One of the first steps to building a strong relationship with your dog is to teach them expectations. You teach them where they eat and where they go outside. You even teach them commands.

Today, we have a dog training command list to help you get some ideas of which common commands you can teach your dog and how to go about teaching them.

Dog Training Command List

Some dog commands can be called “tricks” that are simply for entertainment. Other commands are for obedience. Those are the kind of commands that can really help strengthen your bond with your dog. Obedience commands allow you to help tame your dog. When you two are put in stressful situations, you can trust that your dog will respond the way you want.

Here is a dog training command list that you may find useful. We’ve included some of the most common commands that can apply to a wide range of situations.


Come is one of the most important commands you can teach your dog. This command gets your dog’s attention and tells them that you need them. It’s also good for preparing to teach your dog other tricks as well.

Put your dog on a long leash. Let them get farther from you. When you want them to come to you, give your dog a gentile tug and say “come.” When they follow your command, be sure to have a treat ready for them. Always reward your dog for following your command.

Slowly you can start to remove the leash from your dog and practice. Practice this command many times a day and always have a reward for them. Once they have mastered the command without the leash, you can practice taking the treat away. Every three or so times, withhold the treat. Then, every other time. Eventually, your dog will be trained to come to you without the need for treats.


Most dogs learn “no” easily enough. Often this is an early command they learn through their owner’s tone and facial expression. If your pet is having a hard time learning no, here’s what you can try.

Place a treat on the ground and put your dog on leash. Walk toward the treat. When your dog starts to move to eat the treat, give a gentle tug on the leash and say firmly “no.” Continue practicing this command. Eventually, your dog will walk toward the treat but look to you. Once this happens, reward them. Give them a treat from your hand and give them some attention.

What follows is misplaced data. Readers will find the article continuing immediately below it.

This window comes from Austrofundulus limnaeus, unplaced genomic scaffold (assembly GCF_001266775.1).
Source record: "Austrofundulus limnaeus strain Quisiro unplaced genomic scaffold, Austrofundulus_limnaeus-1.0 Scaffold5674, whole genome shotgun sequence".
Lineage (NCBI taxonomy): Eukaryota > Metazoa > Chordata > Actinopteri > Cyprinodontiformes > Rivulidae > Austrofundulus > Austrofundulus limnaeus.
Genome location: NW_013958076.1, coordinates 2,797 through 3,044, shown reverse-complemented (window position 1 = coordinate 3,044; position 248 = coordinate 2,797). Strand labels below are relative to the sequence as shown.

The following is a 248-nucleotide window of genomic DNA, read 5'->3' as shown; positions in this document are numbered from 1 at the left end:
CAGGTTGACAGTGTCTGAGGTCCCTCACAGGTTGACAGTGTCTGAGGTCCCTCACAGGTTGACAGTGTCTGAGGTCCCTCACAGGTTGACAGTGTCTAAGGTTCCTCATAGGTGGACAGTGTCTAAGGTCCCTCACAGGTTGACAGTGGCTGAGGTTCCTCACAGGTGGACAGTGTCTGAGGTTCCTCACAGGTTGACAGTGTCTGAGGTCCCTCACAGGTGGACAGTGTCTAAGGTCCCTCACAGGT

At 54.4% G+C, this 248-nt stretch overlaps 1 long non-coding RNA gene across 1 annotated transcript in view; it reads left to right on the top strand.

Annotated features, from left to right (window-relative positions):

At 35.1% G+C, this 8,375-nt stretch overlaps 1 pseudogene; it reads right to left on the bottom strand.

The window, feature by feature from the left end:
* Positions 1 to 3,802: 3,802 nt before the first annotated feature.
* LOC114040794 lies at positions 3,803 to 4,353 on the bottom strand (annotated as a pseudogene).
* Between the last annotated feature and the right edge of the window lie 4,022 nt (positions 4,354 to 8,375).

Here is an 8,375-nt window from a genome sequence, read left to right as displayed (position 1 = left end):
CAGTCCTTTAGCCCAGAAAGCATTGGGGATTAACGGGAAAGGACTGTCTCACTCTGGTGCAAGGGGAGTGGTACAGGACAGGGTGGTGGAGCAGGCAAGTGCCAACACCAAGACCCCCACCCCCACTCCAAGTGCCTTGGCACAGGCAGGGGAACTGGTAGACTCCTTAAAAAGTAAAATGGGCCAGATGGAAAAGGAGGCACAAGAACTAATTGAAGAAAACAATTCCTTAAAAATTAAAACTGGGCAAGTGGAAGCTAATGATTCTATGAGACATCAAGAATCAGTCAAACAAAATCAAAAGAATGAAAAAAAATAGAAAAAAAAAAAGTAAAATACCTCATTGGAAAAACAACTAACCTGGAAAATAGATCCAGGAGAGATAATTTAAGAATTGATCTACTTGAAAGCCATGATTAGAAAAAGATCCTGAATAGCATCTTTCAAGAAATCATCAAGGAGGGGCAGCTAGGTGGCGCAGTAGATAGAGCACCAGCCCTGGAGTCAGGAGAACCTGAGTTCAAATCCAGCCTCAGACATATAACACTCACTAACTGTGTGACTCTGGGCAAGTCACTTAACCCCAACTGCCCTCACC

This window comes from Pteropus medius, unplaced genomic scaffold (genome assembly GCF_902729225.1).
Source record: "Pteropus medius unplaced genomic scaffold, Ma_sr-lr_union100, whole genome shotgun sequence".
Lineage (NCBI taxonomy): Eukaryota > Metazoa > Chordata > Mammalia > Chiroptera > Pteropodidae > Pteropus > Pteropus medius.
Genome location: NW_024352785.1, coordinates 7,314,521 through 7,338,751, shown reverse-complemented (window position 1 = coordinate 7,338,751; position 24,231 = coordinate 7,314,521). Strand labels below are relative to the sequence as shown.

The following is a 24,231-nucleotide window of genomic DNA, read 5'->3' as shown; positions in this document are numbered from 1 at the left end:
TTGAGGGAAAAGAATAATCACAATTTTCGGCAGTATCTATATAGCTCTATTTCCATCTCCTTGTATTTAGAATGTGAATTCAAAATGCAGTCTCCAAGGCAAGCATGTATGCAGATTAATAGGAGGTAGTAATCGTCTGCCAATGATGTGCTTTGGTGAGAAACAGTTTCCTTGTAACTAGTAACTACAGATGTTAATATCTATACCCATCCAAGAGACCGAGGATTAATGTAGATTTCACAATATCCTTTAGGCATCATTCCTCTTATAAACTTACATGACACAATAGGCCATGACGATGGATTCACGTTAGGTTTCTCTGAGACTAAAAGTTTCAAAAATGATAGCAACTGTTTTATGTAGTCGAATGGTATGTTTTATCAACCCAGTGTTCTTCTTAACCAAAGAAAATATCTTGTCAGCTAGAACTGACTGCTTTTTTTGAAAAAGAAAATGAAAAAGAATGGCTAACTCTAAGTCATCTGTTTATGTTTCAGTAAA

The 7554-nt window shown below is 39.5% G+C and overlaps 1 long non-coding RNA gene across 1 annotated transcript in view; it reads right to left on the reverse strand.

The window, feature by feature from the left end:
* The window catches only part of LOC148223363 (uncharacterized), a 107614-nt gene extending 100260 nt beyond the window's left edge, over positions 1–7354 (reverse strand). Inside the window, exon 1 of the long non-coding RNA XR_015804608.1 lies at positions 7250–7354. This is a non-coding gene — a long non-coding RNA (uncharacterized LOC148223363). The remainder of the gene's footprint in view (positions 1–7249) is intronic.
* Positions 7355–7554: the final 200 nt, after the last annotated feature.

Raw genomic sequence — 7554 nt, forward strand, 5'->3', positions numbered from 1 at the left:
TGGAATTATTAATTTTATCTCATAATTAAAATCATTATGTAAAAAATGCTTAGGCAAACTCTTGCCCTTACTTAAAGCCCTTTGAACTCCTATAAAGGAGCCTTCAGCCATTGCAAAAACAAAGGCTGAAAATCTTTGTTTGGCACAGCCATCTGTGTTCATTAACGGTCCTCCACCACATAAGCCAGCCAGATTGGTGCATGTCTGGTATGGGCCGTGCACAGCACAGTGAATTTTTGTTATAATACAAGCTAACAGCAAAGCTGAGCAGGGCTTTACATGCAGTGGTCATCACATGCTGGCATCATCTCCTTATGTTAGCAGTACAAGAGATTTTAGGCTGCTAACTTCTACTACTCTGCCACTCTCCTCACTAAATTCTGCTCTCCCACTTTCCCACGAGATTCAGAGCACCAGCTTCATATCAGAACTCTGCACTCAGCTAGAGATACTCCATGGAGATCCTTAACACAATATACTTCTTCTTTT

With continued practice, your dog will not need the leash anymore and will look to you when you say no.

This is one of the best commands to keep your dog out of trouble, or when trying to stop something they are already doing.


Take a treat in one hand and let the dog smell it. Then take your hand and move it up and over the dog’s head. When your dog follows it with their head, they will naturally put their bottom on the ground.

As they sit, say the command “sit.” And of course, give them the treat and affection when they do sit. Eventually, you can begin withholding the treat occasionally until they learn to complete the command without need for reward.

Sit is a very versatile command as it can be used to settle a dog down or to refocus them while outside. Just remember to give your dog the “okay” command to tell them it’s time to get up.


“Down” is a very passive position for a dog to take, so it is somewhat difficult to teach dogs.

Take a treat in your hand. Let your dog smell it, then put your hand down to the floor. Move your hand back and forth on the floor to encourage your dog to follow your hand in a laid position. Once they are laying down, give them the treat.

Remember not to physically push your dog to the ground. This will be confusing and frustrating for your dog.


Step one for “stay” is to have your dog sit. While making eye contact with your dog, tell them “stay” as you back away from them. If this is completely new to them, your dog will most likely get up to follow you. If they do this, tell them “stay” again and back away. Once your dog can stay for short distances, call them over to you by telling them to come. Give them the reward they deserve.

You can start working on longer distances or longer periods of time. Just remember to make it reasonable. Don’t expect your dog to sit for minutes and always reward them when they complete your expected command.


The “go” command uses both verbal and physical cues. First step is to hide a treat somewhere. You get your dog’s attention. Telling them to sit is great for this.

With your hand point toward the treat and tell your dog “go.” the dog is rewarded for listening to you, and you’re teaching them that your physical language can tell them where they belong.

Final Tip for this Dog Training Command List

This dog training command list is just a reference to get you started. Dogs can learn any number of tricks, but what is most important is consistency. When your dog completes a desired task, you must be ready to reward them.

If you have a stubborn dog or one who is just not understanding what you want, you might want to walk around with a few treats in your pocket so you can “catch them in the act.” This works well for commands like sit or come. And it’s a kind of impromptu way of teaching your dog commands.

Also remember to keep a cool head. It can be frustrating when you dog doesn’t listen to you but remember that you have the power to change that. With a positive attitude and firm commands that are coupled with positive reinforcement, your can have the dog of your dreams.